Nearly any material can harvest energy out of thin air

Nearly any material can be used to turn the energy in air humidity into electricity, scientists found in a discovery that could lead to continuously producing clean energy with little pollution.

The research, published in a paper in Advanced Materials, builds on 2020 work that first showed energy could be pulled from the moisture in the air using material harvested from bacteria. The new study shows nearly any material can be used, like wood or silicon, as long as it can be smashed into small particles and remade with microscopic pores. But there are many questions about how to scale the product.

“What we have invented, you can imagine it’s like a small-scale, man-made cloud,” said Jun Yao, a professor of engineering at the University of Massachusetts at Amherst and the senior author of the study. “This is really a very easily accessible, enormous source of continuous clean electricity. Imagine having clean electricity available wherever you go.”


World likely to breach 1.5C climate threshold by 2027, scientists warn

World likely to beach 1.5C climate threshhold by 2027

The world is almost certain to experience new record temperatures in the next five years, and temperatures are likely to rise by more than 1.5C above pre-industrial levels, scientists have warned.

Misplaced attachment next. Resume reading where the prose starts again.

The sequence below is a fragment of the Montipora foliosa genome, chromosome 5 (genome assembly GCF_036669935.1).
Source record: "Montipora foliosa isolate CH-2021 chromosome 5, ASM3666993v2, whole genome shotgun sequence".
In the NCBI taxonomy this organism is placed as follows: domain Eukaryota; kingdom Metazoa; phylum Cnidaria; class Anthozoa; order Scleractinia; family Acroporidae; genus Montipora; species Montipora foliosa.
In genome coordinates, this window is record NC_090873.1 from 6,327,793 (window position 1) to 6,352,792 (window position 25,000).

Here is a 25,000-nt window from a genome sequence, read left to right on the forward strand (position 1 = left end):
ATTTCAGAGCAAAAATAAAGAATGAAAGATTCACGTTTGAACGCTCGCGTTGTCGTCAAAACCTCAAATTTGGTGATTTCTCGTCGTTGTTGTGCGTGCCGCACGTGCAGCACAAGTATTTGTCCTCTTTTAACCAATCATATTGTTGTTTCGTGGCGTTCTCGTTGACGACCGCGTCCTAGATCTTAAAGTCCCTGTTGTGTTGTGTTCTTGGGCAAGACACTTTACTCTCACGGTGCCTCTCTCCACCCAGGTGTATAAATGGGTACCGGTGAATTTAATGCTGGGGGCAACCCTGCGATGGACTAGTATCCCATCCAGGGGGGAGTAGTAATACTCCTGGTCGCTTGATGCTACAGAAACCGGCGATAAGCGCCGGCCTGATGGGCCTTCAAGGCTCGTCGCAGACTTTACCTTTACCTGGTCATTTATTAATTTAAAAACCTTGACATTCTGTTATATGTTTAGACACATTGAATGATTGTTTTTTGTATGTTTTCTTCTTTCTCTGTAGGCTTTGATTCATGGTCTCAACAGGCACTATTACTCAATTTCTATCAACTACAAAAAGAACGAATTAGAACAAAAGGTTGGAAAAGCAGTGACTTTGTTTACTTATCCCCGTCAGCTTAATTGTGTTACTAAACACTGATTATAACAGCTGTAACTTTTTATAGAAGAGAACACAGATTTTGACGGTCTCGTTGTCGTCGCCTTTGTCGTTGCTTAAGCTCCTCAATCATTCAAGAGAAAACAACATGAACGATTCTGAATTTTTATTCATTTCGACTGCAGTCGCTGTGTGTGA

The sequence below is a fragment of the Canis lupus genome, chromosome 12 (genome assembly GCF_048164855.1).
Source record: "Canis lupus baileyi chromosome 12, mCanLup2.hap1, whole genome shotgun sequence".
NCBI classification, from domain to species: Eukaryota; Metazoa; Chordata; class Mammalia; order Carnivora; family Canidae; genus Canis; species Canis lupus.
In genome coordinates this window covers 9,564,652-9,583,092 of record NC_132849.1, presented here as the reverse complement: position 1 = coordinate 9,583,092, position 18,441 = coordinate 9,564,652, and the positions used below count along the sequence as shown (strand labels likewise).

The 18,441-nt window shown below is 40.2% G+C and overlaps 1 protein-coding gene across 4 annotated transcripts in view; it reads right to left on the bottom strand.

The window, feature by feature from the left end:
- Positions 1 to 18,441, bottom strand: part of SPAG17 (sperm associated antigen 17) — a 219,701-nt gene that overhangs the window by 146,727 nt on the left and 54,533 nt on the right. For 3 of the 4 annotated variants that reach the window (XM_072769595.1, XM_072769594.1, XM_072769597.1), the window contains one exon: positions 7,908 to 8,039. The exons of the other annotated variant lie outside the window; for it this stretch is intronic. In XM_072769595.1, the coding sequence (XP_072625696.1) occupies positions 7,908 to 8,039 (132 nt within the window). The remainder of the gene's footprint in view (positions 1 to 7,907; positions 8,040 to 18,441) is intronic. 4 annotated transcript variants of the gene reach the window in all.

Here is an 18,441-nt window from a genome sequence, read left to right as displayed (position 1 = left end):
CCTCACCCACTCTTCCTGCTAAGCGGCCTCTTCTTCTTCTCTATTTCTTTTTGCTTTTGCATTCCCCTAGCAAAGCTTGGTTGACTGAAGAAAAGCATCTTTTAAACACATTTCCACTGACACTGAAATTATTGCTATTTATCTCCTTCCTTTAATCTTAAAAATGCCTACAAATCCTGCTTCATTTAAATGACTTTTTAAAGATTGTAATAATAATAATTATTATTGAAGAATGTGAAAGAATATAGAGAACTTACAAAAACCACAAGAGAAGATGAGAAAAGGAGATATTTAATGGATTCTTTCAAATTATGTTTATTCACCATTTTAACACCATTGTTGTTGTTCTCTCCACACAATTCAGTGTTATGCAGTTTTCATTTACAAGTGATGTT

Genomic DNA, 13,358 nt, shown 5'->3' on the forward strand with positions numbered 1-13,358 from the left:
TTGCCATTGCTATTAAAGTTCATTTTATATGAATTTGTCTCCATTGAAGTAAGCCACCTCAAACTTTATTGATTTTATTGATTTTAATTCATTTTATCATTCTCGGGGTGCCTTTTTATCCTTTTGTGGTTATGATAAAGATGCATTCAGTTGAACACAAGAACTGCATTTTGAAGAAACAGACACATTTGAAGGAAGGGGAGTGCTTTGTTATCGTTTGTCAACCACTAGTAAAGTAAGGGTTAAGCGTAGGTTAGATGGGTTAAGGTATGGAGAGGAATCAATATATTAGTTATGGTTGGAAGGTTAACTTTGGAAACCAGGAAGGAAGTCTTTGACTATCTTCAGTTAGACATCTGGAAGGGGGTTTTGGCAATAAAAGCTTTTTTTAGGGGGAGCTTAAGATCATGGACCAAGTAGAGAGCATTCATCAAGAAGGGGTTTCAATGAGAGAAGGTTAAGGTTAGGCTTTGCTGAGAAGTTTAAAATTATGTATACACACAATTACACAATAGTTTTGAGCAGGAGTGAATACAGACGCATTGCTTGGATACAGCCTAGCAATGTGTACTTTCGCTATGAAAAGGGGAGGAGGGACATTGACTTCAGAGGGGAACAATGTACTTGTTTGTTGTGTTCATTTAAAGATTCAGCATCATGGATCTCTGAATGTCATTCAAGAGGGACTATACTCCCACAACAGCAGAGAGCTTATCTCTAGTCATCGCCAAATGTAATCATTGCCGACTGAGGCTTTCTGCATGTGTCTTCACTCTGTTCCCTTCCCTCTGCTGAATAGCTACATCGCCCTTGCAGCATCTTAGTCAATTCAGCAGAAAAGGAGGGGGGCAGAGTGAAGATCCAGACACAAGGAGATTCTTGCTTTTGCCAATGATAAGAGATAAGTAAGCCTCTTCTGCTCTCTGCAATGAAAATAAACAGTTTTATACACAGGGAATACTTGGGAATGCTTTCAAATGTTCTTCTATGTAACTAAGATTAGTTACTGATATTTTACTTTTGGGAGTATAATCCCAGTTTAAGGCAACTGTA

The breaching of the crucial 1.5C threshold, which scientists have warned could have dire consequences, should be only temporary, according to research from the World Meteorological Organisation (WMO).

However, it would represent a marked acceleration of human impacts on the global climate system, and send the world into “uncharted territory”, the UN agency warned.

Countries have pledged, under the 2015 Paris climate agreement, to try to hold global temperatures to no higher than 1.5C above pre-industrial levels, after scientific advice that heating beyond that level would unleash a cascade of increasingly catastrophic and potentially irreversible impacts.


Possible meteorite crashes into bedroom in New Jersey

meteorite in NJA possible meteorite crashed into a bedroom of a New Jersey home, puncturing a hole into the roof and leaving residents rattled, though they were not home at the time.